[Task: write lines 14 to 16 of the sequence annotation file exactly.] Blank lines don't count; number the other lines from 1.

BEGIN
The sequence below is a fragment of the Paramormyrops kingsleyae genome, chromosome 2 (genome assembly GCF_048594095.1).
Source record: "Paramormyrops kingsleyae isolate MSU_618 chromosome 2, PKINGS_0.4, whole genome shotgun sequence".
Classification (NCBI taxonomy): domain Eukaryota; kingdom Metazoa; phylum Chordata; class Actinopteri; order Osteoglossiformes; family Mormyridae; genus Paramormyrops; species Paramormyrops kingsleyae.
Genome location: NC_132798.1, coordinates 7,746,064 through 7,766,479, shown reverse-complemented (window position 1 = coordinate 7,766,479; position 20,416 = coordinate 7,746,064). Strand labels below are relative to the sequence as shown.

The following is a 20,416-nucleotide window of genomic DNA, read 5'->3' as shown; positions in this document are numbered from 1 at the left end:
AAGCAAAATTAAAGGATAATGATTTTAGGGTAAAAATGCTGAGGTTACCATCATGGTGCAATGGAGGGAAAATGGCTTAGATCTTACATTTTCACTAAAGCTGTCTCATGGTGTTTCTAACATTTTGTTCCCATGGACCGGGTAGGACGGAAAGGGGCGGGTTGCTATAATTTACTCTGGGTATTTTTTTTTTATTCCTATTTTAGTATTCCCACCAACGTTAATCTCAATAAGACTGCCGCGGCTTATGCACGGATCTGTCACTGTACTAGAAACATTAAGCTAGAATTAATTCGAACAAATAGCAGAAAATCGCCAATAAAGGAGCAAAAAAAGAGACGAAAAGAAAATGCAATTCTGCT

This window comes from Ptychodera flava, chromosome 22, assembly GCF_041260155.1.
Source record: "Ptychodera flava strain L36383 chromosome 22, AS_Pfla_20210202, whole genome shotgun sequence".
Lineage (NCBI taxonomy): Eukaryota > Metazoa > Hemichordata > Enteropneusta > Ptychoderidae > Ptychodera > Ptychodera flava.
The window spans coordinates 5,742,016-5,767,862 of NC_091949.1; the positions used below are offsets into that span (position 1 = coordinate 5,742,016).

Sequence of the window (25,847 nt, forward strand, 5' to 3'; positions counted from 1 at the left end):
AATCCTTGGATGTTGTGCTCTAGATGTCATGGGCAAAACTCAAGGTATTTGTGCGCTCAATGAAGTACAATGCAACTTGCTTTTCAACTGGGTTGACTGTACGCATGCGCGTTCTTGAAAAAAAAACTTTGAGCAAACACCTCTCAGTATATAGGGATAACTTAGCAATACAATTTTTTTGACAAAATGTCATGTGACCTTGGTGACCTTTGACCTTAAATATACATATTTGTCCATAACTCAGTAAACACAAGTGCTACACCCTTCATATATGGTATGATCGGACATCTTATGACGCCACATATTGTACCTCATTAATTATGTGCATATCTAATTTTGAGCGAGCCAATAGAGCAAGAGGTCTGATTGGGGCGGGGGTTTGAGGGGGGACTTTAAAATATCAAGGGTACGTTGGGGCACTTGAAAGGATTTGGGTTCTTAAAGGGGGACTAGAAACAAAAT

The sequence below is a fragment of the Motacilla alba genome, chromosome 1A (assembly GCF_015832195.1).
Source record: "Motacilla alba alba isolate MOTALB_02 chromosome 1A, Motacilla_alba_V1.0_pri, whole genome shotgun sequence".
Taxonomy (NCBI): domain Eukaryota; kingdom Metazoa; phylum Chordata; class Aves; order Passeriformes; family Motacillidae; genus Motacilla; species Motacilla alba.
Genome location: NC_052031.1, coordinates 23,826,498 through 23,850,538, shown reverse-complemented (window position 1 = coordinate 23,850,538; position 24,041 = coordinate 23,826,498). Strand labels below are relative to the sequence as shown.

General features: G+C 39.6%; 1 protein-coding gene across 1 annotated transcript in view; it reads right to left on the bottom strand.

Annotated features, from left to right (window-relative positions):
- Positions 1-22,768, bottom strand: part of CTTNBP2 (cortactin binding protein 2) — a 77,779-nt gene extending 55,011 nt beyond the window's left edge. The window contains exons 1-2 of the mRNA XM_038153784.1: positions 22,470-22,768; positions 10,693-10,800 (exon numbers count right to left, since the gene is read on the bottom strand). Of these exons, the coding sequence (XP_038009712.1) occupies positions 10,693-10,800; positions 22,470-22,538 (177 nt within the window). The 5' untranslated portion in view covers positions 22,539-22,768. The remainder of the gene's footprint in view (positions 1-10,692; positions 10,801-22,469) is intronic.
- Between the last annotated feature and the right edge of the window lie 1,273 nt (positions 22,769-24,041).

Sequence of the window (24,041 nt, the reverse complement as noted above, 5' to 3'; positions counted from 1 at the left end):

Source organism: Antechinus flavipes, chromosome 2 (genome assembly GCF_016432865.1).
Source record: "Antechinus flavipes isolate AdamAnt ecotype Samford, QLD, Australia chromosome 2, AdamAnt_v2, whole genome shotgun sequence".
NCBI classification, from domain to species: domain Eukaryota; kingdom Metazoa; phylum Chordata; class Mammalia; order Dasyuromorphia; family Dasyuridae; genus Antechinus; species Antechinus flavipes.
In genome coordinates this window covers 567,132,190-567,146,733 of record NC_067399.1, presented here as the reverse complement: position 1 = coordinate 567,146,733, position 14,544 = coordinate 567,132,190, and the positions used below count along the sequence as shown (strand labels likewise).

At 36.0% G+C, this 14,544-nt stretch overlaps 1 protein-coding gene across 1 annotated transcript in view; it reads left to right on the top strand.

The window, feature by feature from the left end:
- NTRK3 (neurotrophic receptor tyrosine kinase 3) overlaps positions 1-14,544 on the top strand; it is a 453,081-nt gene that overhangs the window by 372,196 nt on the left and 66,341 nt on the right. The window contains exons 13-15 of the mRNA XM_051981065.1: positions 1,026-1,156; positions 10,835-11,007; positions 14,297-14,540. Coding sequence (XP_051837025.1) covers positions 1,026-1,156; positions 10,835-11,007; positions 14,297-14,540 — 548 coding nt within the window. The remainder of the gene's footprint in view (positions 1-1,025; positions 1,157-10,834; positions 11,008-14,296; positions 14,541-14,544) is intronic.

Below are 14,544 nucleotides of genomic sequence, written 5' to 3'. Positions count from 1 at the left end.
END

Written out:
Source record: "Motacilla alba alba isolate MOTALB_02 chromosome 1A, Motacilla_alba_V1.0_pri, whole genome shotgun sequence".
Taxonomy (NCBI): domain Eukaryota; kingdom Metazoa; phylum Chordata; class Aves; order Passeriformes; family Motacillidae; genus Motacilla; species Motacilla alba.
Genome location: NC_052031.1, coordinates 23,826,498 through 23,850,538, shown reverse-complemented (window position 1 = coordinate 23,850,538; position 24,041 = coordinate 23,826,498). Strand labels below are relative to the sequence as shown.